8. Skeletal muscle fiber analysis by atmospheric pressure scanning microprobe matrix-assisted laser desorption/ionization mass spectrometric imaging at high mass and high spatial resolution.

    PubMed

    Tsai, Yu-Hsuan; Bhandari, Dhaka Ram; Garrett, Timothy J; Carter, Christy S; Spengler, Bernhard; Yost, Richard A

    2016-06-01

    Skeletal muscles are composed of heterogeneous muscle fibers with various fiber types. These fibers can be classified into different classes based on their different characteristics. MALDI mass spectrometric imaging (MSI) has been applied to study and visualize different metabolomics profiles of different fiber types. Here, skeletal muscles were analyzed by atmospheric pressure scanning microprobe MALDI-MSI at high spatial and high mass resolution. PMID:27198224

  9. ACTIVE STATE OF MUSCLE IN IODOACETATE RIGOR

    PubMed Central

    Mauriello, George E.; Sandow, Alexander

    1959-01-01

    Frog sartorius muscles, equilibrated to 2 x 10-4 M iodoacetic acid-Ringer's solution and activated by a series of twitches or a long tetanus, perform a rigor response consisting in general of a contractile change which plateaus and is then automatically reversed. Isotonic rigor shortening obeys a force-velocity relation which, with certain differences in value of the constants, accords with Hill's equation for this relation. Changes in rigidity during either isotonic or isometric rigor response show that the capacity of the rigor muscle to bear a load increases more abruptly than the corresponding onset of the ordinarily recorded response, briefly plateaus, and then decays. A quick release of about 1 mm. applied at any instant of isometric rigor output causes the tension to drop instantaneously to zero and then redevelop, the rate of redevelopment varying as does the intensity of the load-bearing capacity. These results demonstrate that rigor mechanical responses result from interaction of a passive, undamped series elastic component, and a contractile component with active state properties like those of normal contraction. Adenosinetriphosphate is known to break down in association with development of the rigor active state. This is discussed in relation to the apparent absence of ATP splitting in normal activation of the contractile component. PMID:13654738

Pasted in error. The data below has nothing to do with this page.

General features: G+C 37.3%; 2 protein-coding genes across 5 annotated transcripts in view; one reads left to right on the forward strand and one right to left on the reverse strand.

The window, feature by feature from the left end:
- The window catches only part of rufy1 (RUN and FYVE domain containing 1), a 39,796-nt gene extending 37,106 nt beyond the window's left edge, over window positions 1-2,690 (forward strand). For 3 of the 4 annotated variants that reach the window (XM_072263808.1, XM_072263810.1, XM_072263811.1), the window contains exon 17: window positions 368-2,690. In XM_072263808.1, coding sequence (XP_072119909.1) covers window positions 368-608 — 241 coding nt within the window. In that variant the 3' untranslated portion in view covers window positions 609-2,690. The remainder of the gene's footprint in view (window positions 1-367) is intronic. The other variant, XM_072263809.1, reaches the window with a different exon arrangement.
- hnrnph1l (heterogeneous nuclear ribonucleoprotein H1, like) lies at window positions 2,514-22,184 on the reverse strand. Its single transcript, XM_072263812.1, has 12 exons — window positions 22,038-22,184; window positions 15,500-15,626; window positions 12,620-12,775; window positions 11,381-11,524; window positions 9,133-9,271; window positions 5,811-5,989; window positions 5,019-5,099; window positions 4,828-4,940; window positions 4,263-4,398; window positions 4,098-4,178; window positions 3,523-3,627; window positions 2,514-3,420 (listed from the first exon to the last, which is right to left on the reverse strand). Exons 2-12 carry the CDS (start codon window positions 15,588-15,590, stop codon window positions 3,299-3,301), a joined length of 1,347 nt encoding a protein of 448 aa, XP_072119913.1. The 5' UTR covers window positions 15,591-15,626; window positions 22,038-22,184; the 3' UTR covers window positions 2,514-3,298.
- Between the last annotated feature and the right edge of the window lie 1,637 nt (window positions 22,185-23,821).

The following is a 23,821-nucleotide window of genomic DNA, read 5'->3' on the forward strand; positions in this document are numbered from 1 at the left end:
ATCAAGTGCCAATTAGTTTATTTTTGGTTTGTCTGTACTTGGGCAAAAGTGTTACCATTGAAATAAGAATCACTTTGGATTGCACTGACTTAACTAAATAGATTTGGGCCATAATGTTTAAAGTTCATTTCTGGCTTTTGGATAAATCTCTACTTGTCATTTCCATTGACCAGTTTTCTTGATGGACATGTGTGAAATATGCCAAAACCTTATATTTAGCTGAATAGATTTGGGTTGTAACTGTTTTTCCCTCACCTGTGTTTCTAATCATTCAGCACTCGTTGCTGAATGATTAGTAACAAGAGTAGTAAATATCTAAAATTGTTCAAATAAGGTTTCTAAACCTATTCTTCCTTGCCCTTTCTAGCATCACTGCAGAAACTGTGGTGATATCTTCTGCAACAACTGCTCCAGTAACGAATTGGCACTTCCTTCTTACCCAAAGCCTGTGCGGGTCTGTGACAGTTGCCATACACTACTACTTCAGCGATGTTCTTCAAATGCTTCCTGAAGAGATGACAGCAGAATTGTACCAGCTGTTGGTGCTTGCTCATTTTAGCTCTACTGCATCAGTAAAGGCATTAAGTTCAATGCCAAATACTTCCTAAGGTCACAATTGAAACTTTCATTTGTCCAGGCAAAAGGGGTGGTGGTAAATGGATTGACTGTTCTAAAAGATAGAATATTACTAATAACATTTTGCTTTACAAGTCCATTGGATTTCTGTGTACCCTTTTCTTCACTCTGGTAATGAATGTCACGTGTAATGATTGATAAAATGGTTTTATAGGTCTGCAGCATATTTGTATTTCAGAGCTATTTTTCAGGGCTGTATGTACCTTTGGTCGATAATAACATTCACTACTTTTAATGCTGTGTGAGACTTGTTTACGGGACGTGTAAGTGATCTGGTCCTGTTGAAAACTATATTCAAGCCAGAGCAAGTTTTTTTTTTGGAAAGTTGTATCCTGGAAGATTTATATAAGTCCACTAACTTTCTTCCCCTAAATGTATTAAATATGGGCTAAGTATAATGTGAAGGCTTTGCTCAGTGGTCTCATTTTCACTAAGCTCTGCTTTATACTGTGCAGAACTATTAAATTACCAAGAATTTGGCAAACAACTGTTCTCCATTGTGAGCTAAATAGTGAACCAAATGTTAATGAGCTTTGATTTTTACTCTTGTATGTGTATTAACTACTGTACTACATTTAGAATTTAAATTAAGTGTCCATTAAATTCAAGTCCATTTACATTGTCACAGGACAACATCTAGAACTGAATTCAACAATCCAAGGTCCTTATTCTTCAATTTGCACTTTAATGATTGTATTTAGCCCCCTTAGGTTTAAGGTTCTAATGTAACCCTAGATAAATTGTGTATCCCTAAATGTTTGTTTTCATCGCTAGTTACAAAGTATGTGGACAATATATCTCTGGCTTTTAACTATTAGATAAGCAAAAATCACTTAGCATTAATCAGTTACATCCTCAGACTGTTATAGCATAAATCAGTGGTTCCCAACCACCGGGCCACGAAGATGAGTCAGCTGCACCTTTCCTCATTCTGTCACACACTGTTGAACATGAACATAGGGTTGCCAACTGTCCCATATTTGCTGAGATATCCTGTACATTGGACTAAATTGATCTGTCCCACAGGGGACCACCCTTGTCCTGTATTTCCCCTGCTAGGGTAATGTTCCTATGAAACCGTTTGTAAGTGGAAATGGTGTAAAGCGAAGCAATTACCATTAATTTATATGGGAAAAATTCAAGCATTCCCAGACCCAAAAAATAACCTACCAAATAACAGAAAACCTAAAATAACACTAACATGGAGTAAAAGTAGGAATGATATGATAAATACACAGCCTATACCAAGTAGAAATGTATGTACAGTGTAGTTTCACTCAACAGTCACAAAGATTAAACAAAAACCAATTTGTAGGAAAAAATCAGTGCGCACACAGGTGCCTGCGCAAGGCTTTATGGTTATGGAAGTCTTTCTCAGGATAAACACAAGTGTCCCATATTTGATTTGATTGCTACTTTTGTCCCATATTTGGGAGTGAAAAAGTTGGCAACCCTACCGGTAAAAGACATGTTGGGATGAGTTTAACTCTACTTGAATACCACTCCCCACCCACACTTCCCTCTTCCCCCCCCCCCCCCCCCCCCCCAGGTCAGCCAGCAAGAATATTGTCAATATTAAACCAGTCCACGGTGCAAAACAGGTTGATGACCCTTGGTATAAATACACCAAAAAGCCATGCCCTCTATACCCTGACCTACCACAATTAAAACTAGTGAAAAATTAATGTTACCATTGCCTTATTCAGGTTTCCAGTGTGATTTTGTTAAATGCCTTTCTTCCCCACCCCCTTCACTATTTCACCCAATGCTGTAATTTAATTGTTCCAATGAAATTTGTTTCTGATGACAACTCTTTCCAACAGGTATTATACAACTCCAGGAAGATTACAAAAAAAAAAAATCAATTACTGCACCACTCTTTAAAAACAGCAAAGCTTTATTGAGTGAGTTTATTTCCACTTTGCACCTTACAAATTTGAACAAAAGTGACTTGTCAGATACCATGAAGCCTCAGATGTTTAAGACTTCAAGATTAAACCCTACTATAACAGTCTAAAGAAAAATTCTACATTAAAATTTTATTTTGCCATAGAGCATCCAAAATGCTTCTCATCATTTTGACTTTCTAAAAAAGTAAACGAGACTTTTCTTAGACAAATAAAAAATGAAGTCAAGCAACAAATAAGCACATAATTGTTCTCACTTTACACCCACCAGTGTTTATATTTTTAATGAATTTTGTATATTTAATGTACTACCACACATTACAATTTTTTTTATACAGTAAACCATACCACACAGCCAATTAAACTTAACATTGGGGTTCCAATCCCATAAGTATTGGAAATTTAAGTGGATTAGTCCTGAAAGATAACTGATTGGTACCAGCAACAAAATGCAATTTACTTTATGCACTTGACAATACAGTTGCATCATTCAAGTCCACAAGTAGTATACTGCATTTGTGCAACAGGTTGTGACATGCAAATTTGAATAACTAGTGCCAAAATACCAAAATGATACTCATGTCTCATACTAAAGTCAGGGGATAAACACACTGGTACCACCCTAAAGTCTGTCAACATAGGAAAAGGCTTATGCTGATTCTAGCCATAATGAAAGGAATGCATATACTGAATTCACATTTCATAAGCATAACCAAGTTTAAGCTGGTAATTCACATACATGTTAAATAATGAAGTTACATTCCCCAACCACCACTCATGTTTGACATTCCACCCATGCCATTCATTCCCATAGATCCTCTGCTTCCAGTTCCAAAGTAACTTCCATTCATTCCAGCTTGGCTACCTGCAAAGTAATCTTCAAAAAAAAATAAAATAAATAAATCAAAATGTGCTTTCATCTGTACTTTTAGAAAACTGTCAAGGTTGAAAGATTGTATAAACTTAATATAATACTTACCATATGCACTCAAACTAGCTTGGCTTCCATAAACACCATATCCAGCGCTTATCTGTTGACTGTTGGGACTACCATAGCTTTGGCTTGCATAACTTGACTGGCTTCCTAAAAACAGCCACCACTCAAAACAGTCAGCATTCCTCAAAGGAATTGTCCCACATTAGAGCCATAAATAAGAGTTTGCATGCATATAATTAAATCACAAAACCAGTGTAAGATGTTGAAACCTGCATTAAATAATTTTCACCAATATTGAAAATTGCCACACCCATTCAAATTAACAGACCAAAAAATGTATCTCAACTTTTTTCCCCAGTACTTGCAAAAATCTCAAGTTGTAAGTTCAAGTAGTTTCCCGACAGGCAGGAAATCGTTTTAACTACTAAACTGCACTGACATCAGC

10. Detecting eavesdropping activity in fiber optic networks

    NASA Astrophysics Data System (ADS)

    MacDonald, Gregory G.

    The secure transmission of data is critical to governments, military organizations, financial institutions, health care providers and other enterprises. The primary method of securing in-transit data is though data encryption. A number of encryption methods exist but the fundamental approach is to assume an eavesdropper has access to the encrypted message but does not have the computing capability to decrypt the message in a timely fashion. Essentially, the strength of security depends on the complexity of the encryption method and the resources available to the eavesdropper. The development of future technologies, most notably quantum computers and quantum computing, is often cited as a direct threat to traditional encryption schemes. It seems reasonable that additional effort should be placed on prohibiting the eavesdropper from coming into possession of the encrypted message in the first place. One strategy for denying possession of the encrypted message is to secure the physical layer of the communications path. Because the majority of transmitted information is over fiber-optic networks, it seems appropriate to consider ways of enhancing the integrity and security of the fiber-based physical layer. The purpose of this research is to investigate the properties of light, as they are manifested in single mode fiber, as a means of insuring the integrity and security of the physical layer of a fiber-optic based communication link. Specifically, the approach focuses on the behavior of polarization in single mode fiber, as it is shown to be especially sensitive to fiber geometry. Fiber geometry is necessarily modified during the placement of optical taps. The problem of detecting activity associated with the placement of an optical tap is herein approached as a supervised machine learning anomaly identification task. The inputs include raw polarization measurements along with additional features derived from various visualizations of the raw data (the inputs are

  11. Stochastic modelling of muscle recruitment during activity.

    PubMed

    Martelli, Saulo; Calvetti, Daniela; Somersalo, Erkki; Viceconti, Marco

    2015-04-01